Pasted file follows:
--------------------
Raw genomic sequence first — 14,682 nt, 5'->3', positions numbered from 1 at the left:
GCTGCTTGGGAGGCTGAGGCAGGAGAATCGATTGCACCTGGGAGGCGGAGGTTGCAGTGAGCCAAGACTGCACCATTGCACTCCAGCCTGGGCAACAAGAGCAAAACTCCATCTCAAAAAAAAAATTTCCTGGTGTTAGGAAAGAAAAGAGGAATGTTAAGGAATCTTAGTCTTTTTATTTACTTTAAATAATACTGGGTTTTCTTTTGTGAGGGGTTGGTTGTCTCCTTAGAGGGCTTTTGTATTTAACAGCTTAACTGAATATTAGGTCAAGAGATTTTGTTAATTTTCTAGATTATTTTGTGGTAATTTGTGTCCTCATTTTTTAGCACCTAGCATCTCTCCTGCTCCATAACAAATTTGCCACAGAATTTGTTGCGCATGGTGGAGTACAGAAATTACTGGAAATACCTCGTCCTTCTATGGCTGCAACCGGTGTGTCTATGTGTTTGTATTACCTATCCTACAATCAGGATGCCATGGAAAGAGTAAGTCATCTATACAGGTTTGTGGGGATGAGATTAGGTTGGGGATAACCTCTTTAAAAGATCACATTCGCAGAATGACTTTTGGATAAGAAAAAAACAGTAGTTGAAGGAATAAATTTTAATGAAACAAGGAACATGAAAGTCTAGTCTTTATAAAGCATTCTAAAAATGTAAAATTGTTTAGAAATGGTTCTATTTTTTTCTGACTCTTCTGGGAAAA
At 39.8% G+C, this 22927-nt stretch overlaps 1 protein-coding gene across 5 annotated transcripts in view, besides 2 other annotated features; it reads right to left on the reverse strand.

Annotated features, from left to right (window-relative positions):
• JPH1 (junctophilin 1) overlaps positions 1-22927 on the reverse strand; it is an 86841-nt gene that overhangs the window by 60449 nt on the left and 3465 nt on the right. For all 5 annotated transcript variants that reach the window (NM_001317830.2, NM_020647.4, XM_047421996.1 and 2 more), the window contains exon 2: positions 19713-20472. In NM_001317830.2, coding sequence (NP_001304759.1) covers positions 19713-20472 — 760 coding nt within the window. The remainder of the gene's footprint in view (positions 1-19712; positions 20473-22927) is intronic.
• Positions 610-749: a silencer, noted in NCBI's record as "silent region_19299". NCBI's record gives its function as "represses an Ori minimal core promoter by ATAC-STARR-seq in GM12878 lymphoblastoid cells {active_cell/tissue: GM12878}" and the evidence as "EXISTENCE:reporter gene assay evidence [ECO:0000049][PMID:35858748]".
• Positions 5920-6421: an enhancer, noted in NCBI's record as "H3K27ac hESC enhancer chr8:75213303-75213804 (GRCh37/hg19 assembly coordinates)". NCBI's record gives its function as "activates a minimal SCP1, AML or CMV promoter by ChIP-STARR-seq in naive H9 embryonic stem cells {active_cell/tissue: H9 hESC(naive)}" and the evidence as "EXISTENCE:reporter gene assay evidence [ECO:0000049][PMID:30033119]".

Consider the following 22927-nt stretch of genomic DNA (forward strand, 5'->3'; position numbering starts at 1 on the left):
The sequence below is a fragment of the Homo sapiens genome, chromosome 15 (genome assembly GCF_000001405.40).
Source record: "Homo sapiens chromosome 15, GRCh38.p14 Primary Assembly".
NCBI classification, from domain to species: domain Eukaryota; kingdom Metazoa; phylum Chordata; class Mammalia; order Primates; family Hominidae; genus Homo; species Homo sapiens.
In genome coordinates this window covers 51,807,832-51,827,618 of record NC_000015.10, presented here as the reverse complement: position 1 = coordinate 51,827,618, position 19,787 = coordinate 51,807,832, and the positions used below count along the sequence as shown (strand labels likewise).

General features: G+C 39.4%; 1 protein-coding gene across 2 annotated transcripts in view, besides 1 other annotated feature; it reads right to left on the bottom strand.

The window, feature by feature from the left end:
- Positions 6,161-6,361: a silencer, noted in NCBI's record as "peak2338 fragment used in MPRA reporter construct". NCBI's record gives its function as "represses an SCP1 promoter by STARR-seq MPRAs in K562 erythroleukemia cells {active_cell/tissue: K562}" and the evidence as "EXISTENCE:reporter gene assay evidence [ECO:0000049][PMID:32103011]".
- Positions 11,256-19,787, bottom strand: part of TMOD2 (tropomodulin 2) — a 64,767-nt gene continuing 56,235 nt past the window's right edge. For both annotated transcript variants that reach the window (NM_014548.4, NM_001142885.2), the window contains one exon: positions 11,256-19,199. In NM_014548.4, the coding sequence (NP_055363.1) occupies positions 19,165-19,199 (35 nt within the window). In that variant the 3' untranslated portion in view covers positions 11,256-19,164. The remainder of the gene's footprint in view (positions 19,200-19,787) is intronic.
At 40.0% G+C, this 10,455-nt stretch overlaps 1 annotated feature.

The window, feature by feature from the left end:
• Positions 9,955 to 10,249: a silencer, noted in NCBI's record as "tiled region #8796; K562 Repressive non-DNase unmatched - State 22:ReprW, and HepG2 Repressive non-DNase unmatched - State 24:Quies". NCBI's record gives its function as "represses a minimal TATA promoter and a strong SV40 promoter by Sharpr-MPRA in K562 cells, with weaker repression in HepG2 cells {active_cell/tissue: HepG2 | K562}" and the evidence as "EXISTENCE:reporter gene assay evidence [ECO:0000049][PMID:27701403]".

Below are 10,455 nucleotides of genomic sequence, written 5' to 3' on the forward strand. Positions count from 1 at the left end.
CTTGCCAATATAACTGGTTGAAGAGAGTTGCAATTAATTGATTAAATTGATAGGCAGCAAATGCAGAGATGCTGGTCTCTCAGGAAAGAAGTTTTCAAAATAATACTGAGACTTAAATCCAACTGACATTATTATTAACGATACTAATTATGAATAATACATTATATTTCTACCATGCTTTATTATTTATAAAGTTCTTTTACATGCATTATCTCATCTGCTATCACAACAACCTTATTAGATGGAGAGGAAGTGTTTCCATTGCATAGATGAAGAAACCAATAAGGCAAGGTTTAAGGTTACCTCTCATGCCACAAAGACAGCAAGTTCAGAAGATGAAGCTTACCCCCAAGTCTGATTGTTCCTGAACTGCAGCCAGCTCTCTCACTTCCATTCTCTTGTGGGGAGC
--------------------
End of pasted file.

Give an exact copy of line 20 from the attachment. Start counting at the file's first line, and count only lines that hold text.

Below are 10,455 nucleotides of genomic sequence, written 5' to 3' on the forward strand. Positions count from 1 at the left end.